Whether you're looking for parasites, signs of drug abuse, or a diagnosis of congestive heart failure, Biosite (NASDAQ:BSTE) has got a test for you to take.

The diagnostics business was good to Biosite in the first quarter as revenue grew 25% over last year and about 9% from the fourth quarter. Sales were led again by the company's Triage BNP test platform (a test for congestive heart failure), as revenue grew 27% compared with last year's quarter and made up nearly 70% of the company's total.

While it was not nearly as significant as a percentage of total revenue, Biosite once again experienced growth in its Triage Drugs of Abuse and TOX Drug screen products, as revenue from these products climbed about 10% over the year-ago quarter.

Better growth also translated into better profitability for Biosite. Good control in selling, general, and administrative expenses and a big improvement in gross margin led to the operating margin improving from 25% to 31% in the first quarter, leading the company to a 54% increase in net income. Higher dilution partially offset this, though, as EPS growth clocked in at 38%.

While there was a small decline in end-user pricing for the BNP test, end-user demand for the tests increased at a rate faster than management had expected. What's more, management also saw fewer losses to competition than previously estimated. Remember, while Biosite was the first to market with a BNP test, the company has to contend with competitors like Bayer (NYSE:BAY), Abbott Labs (NYSE:ABT), and Roche -- all of which are considerably larger than it is.

The news wasn't all good for Biosite, though. The company announced that it had received word from the Food and Drug Administration that the premarket approval application for the Triage Stroke Panel was on hold pending the resolution of certain issues. Although the company didn't go into specifics, it did advise that the FDA considered the application, in its current form, to be unapprovable.

Without knowing the specifics, it's hard to judge just how serious this matter is. That said, Biosite has been through this process many times before (including actually receiving negative FDA panel votes), and I believe the odds favor an eventual favorable resolution. So although the product will no doubt be delayed, I doubt these FDA issues will constitute "deal breakers" that will kill the application altogether.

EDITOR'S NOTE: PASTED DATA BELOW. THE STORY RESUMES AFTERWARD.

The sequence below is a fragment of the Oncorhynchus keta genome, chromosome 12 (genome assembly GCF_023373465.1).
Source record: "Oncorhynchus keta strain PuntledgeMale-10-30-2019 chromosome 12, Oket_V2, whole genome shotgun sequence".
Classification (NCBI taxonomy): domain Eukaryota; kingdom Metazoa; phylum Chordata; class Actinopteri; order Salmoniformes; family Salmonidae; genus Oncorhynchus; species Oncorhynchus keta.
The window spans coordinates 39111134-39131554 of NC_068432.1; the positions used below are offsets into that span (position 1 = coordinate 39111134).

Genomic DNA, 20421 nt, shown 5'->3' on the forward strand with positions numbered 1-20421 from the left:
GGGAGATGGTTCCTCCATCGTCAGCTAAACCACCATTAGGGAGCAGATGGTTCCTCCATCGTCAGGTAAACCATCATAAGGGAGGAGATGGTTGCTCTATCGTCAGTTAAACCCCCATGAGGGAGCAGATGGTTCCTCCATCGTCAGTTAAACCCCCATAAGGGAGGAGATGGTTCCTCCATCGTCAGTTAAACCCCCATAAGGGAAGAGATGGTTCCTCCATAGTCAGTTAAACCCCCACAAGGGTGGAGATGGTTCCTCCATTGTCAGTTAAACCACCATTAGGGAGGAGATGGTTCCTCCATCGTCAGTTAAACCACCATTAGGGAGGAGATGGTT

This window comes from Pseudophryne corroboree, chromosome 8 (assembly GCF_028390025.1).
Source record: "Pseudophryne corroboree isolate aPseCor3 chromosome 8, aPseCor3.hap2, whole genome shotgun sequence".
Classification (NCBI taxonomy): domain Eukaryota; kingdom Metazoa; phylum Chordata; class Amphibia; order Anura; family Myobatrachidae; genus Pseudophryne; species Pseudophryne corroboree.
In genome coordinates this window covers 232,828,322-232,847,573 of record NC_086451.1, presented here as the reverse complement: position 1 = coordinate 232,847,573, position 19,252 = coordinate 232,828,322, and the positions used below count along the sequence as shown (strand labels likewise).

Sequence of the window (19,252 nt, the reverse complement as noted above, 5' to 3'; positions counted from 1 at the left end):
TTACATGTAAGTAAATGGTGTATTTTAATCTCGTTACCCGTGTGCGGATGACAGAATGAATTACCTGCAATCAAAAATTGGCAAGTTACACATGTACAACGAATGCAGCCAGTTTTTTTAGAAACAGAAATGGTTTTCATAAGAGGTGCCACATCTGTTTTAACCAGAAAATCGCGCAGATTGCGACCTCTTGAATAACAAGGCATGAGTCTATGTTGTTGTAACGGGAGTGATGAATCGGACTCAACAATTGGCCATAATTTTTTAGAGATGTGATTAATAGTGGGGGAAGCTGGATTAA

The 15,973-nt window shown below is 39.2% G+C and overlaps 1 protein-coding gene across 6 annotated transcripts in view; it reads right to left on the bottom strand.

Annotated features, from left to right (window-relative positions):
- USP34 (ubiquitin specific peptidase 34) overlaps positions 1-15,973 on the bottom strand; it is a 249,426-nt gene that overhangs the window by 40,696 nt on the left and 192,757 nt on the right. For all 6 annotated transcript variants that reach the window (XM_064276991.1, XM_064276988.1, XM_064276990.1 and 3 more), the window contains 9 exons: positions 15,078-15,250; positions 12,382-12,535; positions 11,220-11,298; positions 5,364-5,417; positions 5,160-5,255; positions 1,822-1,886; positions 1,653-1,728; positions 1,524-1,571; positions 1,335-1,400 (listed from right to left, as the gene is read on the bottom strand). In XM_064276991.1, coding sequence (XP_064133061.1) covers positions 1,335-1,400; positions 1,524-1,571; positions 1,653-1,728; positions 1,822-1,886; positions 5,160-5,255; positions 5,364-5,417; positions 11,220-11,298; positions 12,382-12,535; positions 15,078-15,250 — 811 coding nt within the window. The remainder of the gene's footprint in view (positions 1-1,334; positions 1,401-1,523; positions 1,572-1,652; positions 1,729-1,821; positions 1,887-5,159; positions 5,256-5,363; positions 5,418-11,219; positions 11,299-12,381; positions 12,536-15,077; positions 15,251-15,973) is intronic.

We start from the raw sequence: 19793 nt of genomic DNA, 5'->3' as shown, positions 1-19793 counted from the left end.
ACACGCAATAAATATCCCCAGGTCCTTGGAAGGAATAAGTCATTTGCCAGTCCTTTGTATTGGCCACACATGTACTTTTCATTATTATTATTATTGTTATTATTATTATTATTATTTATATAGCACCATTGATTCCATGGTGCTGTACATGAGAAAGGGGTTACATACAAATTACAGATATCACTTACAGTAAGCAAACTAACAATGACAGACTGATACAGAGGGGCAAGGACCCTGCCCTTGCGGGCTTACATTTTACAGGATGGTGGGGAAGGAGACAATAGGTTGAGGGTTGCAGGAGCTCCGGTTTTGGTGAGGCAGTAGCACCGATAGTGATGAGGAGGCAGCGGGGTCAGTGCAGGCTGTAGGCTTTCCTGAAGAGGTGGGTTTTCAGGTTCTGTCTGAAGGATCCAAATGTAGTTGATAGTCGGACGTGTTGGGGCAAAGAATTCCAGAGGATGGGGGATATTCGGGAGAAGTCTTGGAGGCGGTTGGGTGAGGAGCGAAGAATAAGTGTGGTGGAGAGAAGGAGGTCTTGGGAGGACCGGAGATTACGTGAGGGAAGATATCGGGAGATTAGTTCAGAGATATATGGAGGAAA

In addition to this stroke diagnostic test, the company is working on a variety of new diagnostic tests. Clinical trials should begin this quarter for a new panel that tests for acute coronary syndromes and heart attack risks, and a sepsis test should enter trials later in the year. Biosite is also proceeding with new tests for abdominal pain and diagnosing incidences of shortness of breath.

A good quarter and a 50% increase in the stock over the past year not withstanding, diagnostics is often a tricky space for investors to find profits. The business is intensely competitive, and one company's novel test is often duplicated by the competition in a relatively short period of time.

Nevertheless, Biosite has emerged as a survivor and a potent competitor to the much larger companies that generally dominate the diagnostics industry. While present valuation isn't enough to get me really excited about owning the stock, the shares don't trade too much above the company's stated long-term growth goal of 20%, and margins and returns on assets and equity are both quite solid.

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Fool contributor Stephen Simpson has no financial interest in any stocks mentioned (that means he's neither long nor short the shares).